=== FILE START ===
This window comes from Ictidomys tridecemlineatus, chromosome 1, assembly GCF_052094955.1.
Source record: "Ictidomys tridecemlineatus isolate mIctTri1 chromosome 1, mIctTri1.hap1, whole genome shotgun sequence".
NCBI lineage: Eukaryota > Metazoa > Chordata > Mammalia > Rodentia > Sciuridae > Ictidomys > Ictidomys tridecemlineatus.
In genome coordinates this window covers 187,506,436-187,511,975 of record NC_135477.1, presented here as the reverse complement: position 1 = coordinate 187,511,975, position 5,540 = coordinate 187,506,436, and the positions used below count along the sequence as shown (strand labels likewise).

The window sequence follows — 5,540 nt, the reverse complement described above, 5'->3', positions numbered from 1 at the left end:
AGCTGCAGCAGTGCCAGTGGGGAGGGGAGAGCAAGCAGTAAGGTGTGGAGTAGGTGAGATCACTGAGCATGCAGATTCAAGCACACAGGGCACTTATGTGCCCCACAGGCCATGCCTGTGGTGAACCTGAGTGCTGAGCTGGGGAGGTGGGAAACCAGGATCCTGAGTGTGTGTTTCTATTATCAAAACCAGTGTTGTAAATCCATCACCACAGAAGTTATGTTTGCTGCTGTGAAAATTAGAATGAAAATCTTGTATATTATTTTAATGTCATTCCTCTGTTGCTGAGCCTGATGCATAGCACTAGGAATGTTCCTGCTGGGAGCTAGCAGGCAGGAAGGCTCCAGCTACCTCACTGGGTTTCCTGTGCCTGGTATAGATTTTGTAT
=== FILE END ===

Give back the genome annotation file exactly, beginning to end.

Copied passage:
This window comes from Ictidomys tridecemlineatus, chromosome 1, assembly GCF_052094955.1.
Source record: "Ictidomys tridecemlineatus isolate mIctTri1 chromosome 1, mIctTri1.hap1, whole genome shotgun sequence".
NCBI lineage: Eukaryota > Metazoa > Chordata > Mammalia > Rodentia > Sciuridae > Ictidomys > Ictidomys tridecemlineatus.
In genome coordinates this window covers 187,506,436-187,511,975 of record NC_135477.1, presented here as the reverse complement: position 1 = coordinate 187,511,975, position 5,540 = coordinate 187,506,436, and the positions used below count along the sequence as shown (strand labels likewise).

The window sequence follows — 5,540 nt, the reverse complement described above, 5'->3', positions numbered from 1 at the left end:
AGCTGCAGCAGTGCCAGTGGGGAGGGGAGAGCAAGCAGTAAGGTGTGGAGTAGGTGAGATCACTGAGCATGCAGATTCAAGCACACAGGGCACTTATGTGCCCCACAGGCCATGCCTGTGGTGAACCTGAGTGCTGAGCTGGGGAGGTGGGAAACCAGGATCCTGAGTGTGTGTTTCTATTATCAAAACCAGTGTTGTAAATCCATCACCACAGAAGTTATGTTTGCTGCTGTGAAAATTAGAATGAAAATCTTGTATATTATTTTAATGTCATTCCTCTGTTGCTGAGCCTGATGCATAGCACTAGGAATGTTCCTGCTGGGAGCTAGCAGGCAGGAAGGCTCCAGCTACCTCACTGGGTTTCCTGTGCCTGGTATAGATTTTGTAT